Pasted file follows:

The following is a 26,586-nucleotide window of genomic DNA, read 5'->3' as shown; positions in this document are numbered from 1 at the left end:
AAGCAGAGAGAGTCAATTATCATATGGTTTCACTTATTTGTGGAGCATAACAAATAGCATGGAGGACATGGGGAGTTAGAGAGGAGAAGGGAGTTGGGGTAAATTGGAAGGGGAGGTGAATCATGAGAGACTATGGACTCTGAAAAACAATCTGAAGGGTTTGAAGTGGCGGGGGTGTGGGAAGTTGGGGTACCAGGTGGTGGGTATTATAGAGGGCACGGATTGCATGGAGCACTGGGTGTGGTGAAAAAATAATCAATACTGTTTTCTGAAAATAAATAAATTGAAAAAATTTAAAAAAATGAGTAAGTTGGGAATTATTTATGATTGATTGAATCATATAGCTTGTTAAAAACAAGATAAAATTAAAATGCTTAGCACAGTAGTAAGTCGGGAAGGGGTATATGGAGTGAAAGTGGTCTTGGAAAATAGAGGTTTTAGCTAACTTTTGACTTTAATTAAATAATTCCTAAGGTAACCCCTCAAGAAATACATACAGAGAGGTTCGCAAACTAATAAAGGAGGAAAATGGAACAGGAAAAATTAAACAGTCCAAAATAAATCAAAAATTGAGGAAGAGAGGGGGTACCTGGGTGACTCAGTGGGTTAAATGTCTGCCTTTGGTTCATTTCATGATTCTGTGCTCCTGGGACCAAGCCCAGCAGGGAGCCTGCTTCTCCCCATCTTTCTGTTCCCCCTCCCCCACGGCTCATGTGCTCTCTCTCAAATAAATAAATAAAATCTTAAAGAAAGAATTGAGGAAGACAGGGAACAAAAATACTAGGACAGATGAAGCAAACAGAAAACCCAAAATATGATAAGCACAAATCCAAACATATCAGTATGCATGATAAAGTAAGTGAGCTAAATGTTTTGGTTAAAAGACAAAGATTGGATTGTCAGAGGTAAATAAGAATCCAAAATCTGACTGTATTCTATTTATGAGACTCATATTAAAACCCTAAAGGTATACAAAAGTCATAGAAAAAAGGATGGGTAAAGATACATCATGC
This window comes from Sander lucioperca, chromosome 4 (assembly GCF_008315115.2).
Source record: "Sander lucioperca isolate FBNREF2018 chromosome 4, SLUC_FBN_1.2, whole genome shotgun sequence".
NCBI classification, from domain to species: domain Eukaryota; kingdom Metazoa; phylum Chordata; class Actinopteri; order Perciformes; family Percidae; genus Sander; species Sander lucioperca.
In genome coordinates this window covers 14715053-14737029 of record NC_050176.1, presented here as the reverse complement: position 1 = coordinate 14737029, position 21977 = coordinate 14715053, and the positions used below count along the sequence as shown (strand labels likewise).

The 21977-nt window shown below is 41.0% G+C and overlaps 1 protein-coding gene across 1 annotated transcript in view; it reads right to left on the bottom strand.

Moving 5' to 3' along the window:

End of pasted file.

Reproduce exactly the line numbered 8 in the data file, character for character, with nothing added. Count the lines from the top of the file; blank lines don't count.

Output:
Moving 5' to 3' along the window: